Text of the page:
Unusual accessories make Skoda Octavia pricier than VW rivals
Creative accounting For $86,800, the Octavia feels like a proper premium sedan, with a finishing that is far above its station -- PHOTO: ASHLEIGH SIM

If Volkswagen is Europe's Toyota, then Skoda must be its Daihatsu. The Czech cars are almost identical to its German parent brand's models but cost slightly less.

Take the latest Octavia, for instance, the first Skoda here to feature the VW Group's 122bhp 1.4 TSI power plant and seven-speed dual-clutch transmission. The smooth and torquey combo is found in the VW Jetta 1.4 TSI. Most people will agree that the recipe is a winner.

For Skoda, it is a huge improvement over the old 1.6-litre eight-valve unit hooked up to a six-speed Tiptronic. In terms of driveability, refinement and consumption, the Octavia (which is technically a facelift) is now far better than before.

The car's demeanour is generally calm, with revs that hardly go beyond 2,000 per minute. Tooling about like this, the biggish sedan is able to keep pace with Singapore traffic quite easily, consuming 8 litres of fuel per 100km.

But the moment it senses urgency from your right foot, the car switches to a remarkably responsive mode. It does so with little hesitancy and without you shifting from Drive to Sport or fiddling with the steering-mounted paddles.

As far as powertrains go, you cannot do much better - except to make it more reliable (the test-car stalled twice). You could also use a 160bhp 1.4 twincharged engine but that would push up the cost.

Already, the Octavia has a pretty high open-market value (OMV, or cost of car before taxes). According to distributor Harvest Automobiles, it is worth close to $28,000, compared with around $21,600 for a VW Jetta 1.4. That translates to a gap of about $7,800 after taxes.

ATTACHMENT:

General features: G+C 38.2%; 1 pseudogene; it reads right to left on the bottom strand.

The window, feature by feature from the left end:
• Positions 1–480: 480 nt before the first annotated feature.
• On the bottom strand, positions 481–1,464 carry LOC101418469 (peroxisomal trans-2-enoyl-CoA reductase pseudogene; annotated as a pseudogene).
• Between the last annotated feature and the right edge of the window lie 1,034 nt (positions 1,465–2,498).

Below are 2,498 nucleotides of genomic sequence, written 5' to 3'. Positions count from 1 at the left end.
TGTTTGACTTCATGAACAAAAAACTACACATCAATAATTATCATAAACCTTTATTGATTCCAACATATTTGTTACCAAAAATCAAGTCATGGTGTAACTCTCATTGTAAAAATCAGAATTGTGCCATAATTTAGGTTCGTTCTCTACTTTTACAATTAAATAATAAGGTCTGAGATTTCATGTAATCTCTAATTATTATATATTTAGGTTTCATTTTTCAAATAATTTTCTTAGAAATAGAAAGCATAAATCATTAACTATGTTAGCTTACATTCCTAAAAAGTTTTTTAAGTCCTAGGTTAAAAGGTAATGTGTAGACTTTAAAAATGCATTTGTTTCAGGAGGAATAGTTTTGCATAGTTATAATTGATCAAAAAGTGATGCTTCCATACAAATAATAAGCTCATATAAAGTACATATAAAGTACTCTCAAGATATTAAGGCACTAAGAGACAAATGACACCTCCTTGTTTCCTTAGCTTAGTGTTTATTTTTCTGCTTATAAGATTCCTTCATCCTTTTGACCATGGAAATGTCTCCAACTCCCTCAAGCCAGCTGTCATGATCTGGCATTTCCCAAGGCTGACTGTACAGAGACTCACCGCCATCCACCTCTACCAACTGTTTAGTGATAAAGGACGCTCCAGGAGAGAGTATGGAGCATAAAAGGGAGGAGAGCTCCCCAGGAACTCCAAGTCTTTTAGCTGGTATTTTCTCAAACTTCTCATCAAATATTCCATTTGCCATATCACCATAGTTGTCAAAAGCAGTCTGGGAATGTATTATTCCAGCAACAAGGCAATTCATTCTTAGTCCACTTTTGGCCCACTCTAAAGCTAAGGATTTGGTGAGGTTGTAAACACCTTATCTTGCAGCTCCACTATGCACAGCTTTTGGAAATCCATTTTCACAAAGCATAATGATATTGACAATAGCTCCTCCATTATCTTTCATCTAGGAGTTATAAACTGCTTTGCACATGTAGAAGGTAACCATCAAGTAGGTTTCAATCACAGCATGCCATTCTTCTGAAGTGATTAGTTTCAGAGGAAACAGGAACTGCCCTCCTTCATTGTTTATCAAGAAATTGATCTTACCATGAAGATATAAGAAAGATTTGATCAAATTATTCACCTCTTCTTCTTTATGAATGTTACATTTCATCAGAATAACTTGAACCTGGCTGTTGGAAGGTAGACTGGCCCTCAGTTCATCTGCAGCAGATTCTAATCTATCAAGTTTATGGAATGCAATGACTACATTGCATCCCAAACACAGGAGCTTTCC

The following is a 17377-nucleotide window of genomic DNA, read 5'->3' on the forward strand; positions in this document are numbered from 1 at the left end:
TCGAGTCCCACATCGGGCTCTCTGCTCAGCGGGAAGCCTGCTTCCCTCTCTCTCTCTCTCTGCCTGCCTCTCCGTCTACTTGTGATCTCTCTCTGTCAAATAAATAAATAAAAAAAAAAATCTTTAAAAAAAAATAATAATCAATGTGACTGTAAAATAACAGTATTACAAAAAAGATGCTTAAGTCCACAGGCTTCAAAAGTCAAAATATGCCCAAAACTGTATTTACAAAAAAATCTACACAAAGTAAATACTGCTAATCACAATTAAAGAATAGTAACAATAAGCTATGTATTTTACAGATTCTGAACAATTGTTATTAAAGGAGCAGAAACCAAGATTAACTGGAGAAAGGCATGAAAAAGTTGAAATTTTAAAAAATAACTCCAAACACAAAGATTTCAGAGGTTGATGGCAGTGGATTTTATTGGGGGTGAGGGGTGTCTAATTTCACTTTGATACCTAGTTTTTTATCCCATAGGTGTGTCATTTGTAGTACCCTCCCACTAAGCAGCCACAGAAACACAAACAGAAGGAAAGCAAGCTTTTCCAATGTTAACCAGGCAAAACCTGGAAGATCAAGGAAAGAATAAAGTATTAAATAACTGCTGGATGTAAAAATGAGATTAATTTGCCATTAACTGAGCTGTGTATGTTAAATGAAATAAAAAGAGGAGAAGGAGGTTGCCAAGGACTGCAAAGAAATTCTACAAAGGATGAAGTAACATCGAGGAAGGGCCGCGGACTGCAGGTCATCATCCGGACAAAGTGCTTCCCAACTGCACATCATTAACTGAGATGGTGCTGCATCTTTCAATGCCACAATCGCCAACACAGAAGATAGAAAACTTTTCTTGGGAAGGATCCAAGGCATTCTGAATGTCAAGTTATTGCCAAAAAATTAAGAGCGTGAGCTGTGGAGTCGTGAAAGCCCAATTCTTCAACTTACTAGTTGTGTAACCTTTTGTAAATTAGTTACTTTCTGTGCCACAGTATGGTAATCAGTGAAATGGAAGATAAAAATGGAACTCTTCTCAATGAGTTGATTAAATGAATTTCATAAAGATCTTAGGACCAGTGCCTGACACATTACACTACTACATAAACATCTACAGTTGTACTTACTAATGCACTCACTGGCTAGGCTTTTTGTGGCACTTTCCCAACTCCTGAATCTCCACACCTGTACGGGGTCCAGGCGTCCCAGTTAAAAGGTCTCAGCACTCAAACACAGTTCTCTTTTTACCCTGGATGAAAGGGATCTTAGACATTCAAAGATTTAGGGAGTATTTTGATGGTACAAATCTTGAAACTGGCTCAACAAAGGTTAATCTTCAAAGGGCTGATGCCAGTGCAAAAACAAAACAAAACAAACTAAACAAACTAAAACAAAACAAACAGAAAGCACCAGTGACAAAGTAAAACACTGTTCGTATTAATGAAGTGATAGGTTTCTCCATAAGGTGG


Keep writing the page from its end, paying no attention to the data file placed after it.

It is easy to see why the Skoda is costlier. It is exceedingly well equipped, with enough premium amenities for it to qualify as an Audi.

These include factory-fitted items that are not standard issue in the Jetta, such as xenon headlamps with cornering lights and washers, front fog lamps (also with cornering function), leather-alcantara upholstery, sound system with equaliser and touch-screen control, Bluetooth connectivity, rear sunscreen (manual), electrically adjustable seats with memory and parking sensors (front and rear) with visual cues.

Hence, the Octavia feels like a proper premium saloon. Despite that, it is priced at $86,800, just $5,500 more than an equivalent Jetta.

Factor in the vast OMV difference and the Skoda will emerge as the vehicle that offers more value.

But is it comparable to the Jetta beyond the equipment level and drivetrain?

Actually, there are some fundamental differences. The Skoda's body is longer than the VW but not as wide. Its extra length does not go to the wheelbase but to the boot. As always, the Czech car has more stowage than you will know what to do with.

This translates into a car that has no problem tackling the straight and narrow, but seems to be a tad less steadfast when powered through the bends.

And as it is about 100kg lighter than the VW, it is slightly quicker. But at the same time, noise insulation is not exactly on a par with the VW.

That is not saying the car is flimsy, as the Skoda Octavia is still clearly a notch above several Japanese models when it comes to solidity of build.

The car would make more sense, however, if it could be priced lower - say, under $80,000 - by removing some frills. Most buyers will be happy to go without xenon headlamps with cornering lights and washers, for instance. And foglamps with cornering function? Totally irrelevant here.